Craig T. Nelson Biography, Life, Interesting Facts
Craig Theodore Nelson is an American actor known for his role in the TV series Coach 1989–1997. Born on April 4, 1944, he won Primetime Emmy Award for Outstanding Lead Actor in a Comedy Series for the role in Coach. Nelson has appeared in several films and television production. In 2012, he won the Prism award, Male Performance in a Drama Series Multi-Episode Storyline for the role in Parenthood. Nelson appeared as Deputy Ward Wilson in Stir Crazy, 1980, and Steven Freeling in Poltergeist in 1982. He also appeared in My Name is Earl, Mr. Incredible, and The Incredibles.
Craig Theodore Nelson was born on April 4, 1944, in Spokane, Washington in the United States. His mother Vera Margaret was a dancer and father Armand Gilbert Nelson a businessman. Nelson was a talented athlete and played several sports. He received education at Lewis and Clark High School. While there, he played basketball, baseball, and football. Following his graduation, he enrolled at Central Washington University. After an unsuccessful stint there, he joined the Yakima Valley College. It was during this period that his drama teacher, Mr. Brady, encouraged him to study acting. Nelson later earned a scholarship to enroll at the University of Arizona to study drama. However, he dropped out to pursue a career in acting in Hollywood.
Life in California was not initially rosy for Nelson. He had to work at a soap factory as a security guard. With time, he found a job as a comedy writer. Nelson later launched a career in comedy. He since joined The Groundlings comedy troupe. Subsequently, he joined the likes of Rudy De Luca, and Barry Levinson to form The Comedy Store.
After quitting comedy in 1973, Nelson made a comeback into the entertainment industry five years later as an actor. He made a film debut as Sgt O’Connor in the film The Return of Count Yorga in 1971. In 1979, he appeared in …And Justice for All and followed it with Stir Crazy in 1980. He followed it with roles in The Formula, Where the Buffalo Roam, and Man, Woman, and Child. Nelson played Winston in Silkwood, 1983, and as Nickerson in All the Rights Move. Later that year, he starred in director Sam Peckinpah’s film, The Osterman Weekend. Nelson has played numerous film roles including in Poltergeist, Ghosts of Mississippi, Blades of Glory, Book Club, and Incredibles 2.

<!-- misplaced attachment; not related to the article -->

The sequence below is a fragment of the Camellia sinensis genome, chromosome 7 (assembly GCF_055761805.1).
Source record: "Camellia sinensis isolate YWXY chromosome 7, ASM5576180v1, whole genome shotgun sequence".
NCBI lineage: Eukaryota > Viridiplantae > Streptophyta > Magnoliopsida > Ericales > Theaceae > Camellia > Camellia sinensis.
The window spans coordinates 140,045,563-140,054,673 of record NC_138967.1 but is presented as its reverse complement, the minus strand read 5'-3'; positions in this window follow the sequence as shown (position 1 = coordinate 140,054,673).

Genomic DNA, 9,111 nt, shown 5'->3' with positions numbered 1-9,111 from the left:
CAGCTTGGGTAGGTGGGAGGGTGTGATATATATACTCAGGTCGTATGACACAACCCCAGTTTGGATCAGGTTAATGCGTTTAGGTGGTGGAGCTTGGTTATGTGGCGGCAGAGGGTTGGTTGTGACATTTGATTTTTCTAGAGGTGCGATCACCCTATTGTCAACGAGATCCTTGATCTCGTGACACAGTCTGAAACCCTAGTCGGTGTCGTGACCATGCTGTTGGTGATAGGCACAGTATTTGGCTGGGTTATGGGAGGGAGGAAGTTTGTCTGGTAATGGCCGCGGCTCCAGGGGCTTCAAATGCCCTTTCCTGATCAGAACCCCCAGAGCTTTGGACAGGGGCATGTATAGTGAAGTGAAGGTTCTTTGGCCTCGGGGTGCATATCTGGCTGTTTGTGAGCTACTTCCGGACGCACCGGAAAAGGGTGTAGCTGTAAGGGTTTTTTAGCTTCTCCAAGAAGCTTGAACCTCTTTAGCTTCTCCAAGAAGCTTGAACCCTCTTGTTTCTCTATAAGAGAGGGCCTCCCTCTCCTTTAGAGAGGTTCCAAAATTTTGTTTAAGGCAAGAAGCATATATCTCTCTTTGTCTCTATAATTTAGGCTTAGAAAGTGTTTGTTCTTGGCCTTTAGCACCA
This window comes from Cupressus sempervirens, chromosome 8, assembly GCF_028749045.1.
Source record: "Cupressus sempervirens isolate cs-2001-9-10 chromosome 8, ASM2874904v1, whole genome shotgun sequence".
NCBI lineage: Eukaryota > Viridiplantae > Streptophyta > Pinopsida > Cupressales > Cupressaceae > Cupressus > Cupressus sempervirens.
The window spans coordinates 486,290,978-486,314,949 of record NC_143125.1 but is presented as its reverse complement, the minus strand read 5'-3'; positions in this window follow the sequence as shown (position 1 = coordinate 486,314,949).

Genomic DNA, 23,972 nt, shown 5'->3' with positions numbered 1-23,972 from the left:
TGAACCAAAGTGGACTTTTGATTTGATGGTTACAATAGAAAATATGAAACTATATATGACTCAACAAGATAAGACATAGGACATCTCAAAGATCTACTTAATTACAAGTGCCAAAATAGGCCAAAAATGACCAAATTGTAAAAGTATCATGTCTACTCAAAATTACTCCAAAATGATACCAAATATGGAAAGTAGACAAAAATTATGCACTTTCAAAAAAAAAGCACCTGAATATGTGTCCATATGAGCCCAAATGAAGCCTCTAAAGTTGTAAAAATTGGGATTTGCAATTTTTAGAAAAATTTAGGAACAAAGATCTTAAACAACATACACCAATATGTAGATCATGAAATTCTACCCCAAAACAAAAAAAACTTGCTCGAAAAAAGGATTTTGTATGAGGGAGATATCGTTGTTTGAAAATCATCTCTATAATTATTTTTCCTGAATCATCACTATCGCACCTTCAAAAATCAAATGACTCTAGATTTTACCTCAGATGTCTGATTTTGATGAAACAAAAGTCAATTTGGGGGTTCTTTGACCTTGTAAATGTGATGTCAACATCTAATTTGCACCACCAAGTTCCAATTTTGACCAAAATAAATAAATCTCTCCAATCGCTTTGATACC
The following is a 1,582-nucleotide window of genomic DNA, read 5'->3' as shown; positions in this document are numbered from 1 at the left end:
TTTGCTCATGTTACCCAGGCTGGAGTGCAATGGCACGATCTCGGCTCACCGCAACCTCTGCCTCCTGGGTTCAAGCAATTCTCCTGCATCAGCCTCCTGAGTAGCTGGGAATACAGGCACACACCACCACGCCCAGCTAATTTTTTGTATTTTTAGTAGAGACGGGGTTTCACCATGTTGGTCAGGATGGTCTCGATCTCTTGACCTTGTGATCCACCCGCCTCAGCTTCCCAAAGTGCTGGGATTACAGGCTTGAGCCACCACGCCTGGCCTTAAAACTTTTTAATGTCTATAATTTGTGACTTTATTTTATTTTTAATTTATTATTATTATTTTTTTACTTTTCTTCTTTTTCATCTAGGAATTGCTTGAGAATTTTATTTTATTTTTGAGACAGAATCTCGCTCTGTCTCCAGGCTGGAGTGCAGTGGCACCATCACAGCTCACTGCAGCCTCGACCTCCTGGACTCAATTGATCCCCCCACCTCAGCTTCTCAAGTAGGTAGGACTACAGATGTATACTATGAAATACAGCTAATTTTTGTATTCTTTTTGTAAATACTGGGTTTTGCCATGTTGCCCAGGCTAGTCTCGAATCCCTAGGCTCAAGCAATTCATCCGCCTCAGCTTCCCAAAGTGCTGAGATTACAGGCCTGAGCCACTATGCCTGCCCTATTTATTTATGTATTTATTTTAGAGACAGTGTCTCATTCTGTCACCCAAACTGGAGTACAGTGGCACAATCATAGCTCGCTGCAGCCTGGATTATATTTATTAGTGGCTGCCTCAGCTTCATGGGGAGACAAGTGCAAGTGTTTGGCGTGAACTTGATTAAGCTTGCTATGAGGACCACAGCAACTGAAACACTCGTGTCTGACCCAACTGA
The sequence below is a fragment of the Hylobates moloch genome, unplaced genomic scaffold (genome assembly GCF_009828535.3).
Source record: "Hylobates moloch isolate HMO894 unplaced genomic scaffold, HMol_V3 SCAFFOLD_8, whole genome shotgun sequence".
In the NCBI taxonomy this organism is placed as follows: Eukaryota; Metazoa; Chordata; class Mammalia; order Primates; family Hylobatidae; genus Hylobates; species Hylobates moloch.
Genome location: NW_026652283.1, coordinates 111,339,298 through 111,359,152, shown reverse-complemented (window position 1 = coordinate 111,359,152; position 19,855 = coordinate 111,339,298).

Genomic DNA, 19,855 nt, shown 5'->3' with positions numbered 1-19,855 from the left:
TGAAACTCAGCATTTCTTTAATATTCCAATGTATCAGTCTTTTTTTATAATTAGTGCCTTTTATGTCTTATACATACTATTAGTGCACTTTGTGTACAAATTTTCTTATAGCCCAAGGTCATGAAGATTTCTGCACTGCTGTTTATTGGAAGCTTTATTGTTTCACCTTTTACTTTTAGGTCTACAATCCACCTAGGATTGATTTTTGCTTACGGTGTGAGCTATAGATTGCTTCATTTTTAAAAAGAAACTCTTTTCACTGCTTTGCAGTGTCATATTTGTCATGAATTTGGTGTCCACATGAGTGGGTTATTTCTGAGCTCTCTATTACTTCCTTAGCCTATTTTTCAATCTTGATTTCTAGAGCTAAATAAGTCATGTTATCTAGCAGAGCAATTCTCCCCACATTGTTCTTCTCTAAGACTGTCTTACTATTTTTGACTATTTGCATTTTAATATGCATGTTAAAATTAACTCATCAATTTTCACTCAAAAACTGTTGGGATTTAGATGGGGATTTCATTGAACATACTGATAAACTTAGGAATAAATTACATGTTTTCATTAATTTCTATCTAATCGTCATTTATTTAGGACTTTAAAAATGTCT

Nelson gained fame with his role as Coach Hayden Fox in the television series Coach, which ran from 1989 to 1997. He earned several award nominations including Golden Globe Awards for the role. Nelson played Col. Raynor Sarnac in the 21 episodes of Call to Glory, which ran from 1984 to 1985. On his appearance on The Tonight Show with Johnny Carson on April 2, 1992, he talked about his love for racing and other industry related issues. Nelson featured in four episodes of My Name is Earl in 2007. From 2010 to 2015, he appeared as Ezekiel "Zeke" Braverman in Parenthood. He did the voice of Bob Parr in the computer-animated superhero film, The Incredibles. He would later appear in the sequel Incredibles 2. Other television roles include CSI: NY, Hawaii, Five-0, and Grace and Frankie.
During an interview with Glenn Beck, Nelson spoke about his initial struggles in life. He revealed that he was on welfare and collected food stamps. Nelson has married twice first to Robin McCarthy with whom he had three children. He then married freelance writer and formal actress Doria Cook-Nelson. She is also a karate instructor and a tai chi teacher. Nelson is a racer and motorsports enthusiast. In 1991, he participated in the Toyota Celebrity Long Beach Grand Prix. Along with John Christie, he formed the Screaming Eagles Racing in 1992.
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